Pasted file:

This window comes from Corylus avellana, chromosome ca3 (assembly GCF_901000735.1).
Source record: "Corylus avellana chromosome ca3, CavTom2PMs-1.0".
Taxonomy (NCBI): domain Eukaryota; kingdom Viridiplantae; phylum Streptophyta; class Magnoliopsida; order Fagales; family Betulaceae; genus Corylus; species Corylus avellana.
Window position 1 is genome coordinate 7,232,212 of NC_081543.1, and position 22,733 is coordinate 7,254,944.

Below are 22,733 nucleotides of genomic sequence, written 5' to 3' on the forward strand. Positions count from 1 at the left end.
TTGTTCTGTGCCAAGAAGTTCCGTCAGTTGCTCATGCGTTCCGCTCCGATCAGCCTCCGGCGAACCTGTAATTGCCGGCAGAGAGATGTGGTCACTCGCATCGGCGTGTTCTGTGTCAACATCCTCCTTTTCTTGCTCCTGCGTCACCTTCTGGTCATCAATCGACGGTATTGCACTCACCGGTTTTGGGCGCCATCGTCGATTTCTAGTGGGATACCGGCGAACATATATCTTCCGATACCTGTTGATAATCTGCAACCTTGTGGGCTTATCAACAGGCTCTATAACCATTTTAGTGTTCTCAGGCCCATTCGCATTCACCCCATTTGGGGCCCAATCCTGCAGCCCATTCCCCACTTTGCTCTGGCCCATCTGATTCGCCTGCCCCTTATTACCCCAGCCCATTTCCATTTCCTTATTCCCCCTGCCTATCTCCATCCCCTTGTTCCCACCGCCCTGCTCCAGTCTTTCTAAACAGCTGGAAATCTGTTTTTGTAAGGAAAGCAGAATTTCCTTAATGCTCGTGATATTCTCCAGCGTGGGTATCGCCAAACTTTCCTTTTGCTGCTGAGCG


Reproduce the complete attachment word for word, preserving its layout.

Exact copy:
This window comes from Corylus avellana, chromosome ca3 (assembly GCF_901000735.1).
Source record: "Corylus avellana chromosome ca3, CavTom2PMs-1.0".
Taxonomy (NCBI): domain Eukaryota; kingdom Viridiplantae; phylum Streptophyta; class Magnoliopsida; order Fagales; family Betulaceae; genus Corylus; species Corylus avellana.
Window position 1 is genome coordinate 7,232,212 of NC_081543.1, and position 22,733 is coordinate 7,254,944.

Below are 22,733 nucleotides of genomic sequence, written 5' to 3' on the forward strand. Positions count from 1 at the left end.
TTGTTCTGTGCCAAGAAGTTCCGTCAGTTGCTCATGCGTTCCGCTCCGATCAGCCTCCGGCGAACCTGTAATTGCCGGCAGAGAGATGTGGTCACTCGCATCGGCGTGTTCTGTGTCAACATCCTCCTTTTCTTGCTCCTGCGTCACCTTCTGGTCATCAATCGACGGTATTGCACTCACCGGTTTTGGGCGCCATCGTCGATTTCTAGTGGGATACCGGCGAACATATATCTTCCGATACCTGTTGATAATCTGCAACCTTGTGGGCTTATCAACAGGCTCTATAACCATTTTAGTGTTCTCAGGCCCATTCGCATTCACCCCATTTGGGGCCCAATCCTGCAGCCCATTCCCCACTTTGCTCTGGCCCATCTGATTCGCCTGCCCCTTATTACCCCAGCCCATTTCCATTTCCTTATTCCCCCTGCCTATCTCCATCCCCTTGTTCCCACCGCCCTGCTCCAGTCTTTCTAAACAGCTGGAAATCTGTTTTTGTAAGGAAAGCAGAATTTCCTTAATGCTCGTGATATTCTCCAGCGTGGGTATCGCCAAACTTTCCTTTTGCTGCTGAGCG